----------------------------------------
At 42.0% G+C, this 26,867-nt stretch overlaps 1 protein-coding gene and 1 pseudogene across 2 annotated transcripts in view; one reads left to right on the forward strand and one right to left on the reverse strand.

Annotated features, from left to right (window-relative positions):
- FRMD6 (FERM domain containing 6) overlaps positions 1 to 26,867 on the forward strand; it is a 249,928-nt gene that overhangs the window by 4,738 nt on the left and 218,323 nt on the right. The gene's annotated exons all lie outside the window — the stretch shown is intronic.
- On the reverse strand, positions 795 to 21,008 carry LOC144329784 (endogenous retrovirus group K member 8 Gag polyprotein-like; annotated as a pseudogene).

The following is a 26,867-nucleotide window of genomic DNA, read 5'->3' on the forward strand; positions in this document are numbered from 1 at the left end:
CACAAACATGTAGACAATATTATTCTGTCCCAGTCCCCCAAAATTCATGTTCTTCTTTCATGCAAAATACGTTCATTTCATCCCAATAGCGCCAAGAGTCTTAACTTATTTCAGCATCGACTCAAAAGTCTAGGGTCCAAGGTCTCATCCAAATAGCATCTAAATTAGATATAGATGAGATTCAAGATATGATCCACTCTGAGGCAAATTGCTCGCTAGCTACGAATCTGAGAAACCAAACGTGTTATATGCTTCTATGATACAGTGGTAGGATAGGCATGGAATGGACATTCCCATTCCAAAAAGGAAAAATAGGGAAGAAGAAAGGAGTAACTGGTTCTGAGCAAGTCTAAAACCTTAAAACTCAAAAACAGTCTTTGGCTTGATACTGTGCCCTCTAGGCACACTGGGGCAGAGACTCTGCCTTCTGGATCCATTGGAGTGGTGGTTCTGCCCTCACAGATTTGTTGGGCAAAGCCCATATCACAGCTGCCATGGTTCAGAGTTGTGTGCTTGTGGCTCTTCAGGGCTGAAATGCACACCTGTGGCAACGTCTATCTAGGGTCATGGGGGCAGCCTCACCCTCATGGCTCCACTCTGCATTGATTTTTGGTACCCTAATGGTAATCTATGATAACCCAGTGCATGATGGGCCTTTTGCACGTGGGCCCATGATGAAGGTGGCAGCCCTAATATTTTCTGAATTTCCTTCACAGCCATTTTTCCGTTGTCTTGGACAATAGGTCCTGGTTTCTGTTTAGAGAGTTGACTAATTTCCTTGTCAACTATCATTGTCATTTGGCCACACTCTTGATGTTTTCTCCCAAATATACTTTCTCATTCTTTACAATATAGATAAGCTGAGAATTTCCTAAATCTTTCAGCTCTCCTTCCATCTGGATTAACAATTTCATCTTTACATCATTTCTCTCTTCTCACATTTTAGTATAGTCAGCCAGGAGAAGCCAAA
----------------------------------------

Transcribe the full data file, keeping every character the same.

At 42.0% G+C, this 26,867-nt stretch overlaps 1 protein-coding gene and 1 pseudogene across 2 annotated transcripts in view; one reads left to right on the forward strand and one right to left on the reverse strand.

Annotated features, from left to right (window-relative positions):
- FRMD6 (FERM domain containing 6) overlaps positions 1 to 26,867 on the forward strand; it is a 249,928-nt gene that overhangs the window by 4,738 nt on the left and 218,323 nt on the right. The gene's annotated exons all lie outside the window — the stretch shown is intronic.
- On the reverse strand, positions 795 to 21,008 carry LOC144329784 (endogenous retrovirus group K member 8 Gag polyprotein-like; annotated as a pseudogene).

The following is a 26,867-nucleotide window of genomic DNA, read 5'->3' on the forward strand; positions in this document are numbered from 1 at the left end:
CACAAACATGTAGACAATATTATTCTGTCCCAGTCCCCCAAAATTCATGTTCTTCTTTCATGCAAAATACGTTCATTTCATCCCAATAGCGCCAAGAGTCTTAACTTATTTCAGCATCGACTCAAAAGTCTAGGGTCCAAGGTCTCATCCAAATAGCATCTAAATTAGATATAGATGAGATTCAAGATATGATCCACTCTGAGGCAAATTGCTCGCTAGCTACGAATCTGAGAAACCAAACGTGTTATATGCTTCTATGATACAGTGGTAGGATAGGCATGGAATGGACATTCCCATTCCAAAAAGGAAAAATAGGGAAGAAGAAAGGAGTAACTGGTTCTGAGCAAGTCTAAAACCTTAAAACTCAAAAACAGTCTTTGGCTTGATACTGTGCCCTCTAGGCACACTGGGGCAGAGACTCTGCCTTCTGGATCCATTGGAGTGGTGGTTCTGCCCTCACAGATTTGTTGGGCAAAGCCCATATCACAGCTGCCATGGTTCAGAGTTGTGTGCTTGTGGCTCTTCAGGGCTGAAATGCACACCTGTGGCAACGTCTATCTAGGGTCATGGGGGCAGCCTCACCCTCATGGCTCCACTCTGCATTGATTTTTGGTACCCTAATGGTAATCTATGATAACCCAGTGCATGATGGGCCTTTTGCACGTGGGCCCATGATGAAGGTGGCAGCCCTAATATTTTCTGAATTTCCTTCACAGCCATTTTTCCGTTGTCTTGGACAATAGGTCCTGGTTTCTGTTTAGAGAGTTGACTAATTTCCTTGTCAACTATCATTGTCATTTGGCCACACTCTTGATGTTTTCTCCCAAATATACTTTCTCATTCTTTACAATATAGATAAGCTGAGAATTTCCTAAATCTTTCAGCTCTCCTTCCATCTGGATTAACAATTTCATCTTTACATCATTTCTCTCTTCTCACATTTTAGTATAGTCAGCCAGGAGAAGCCAAA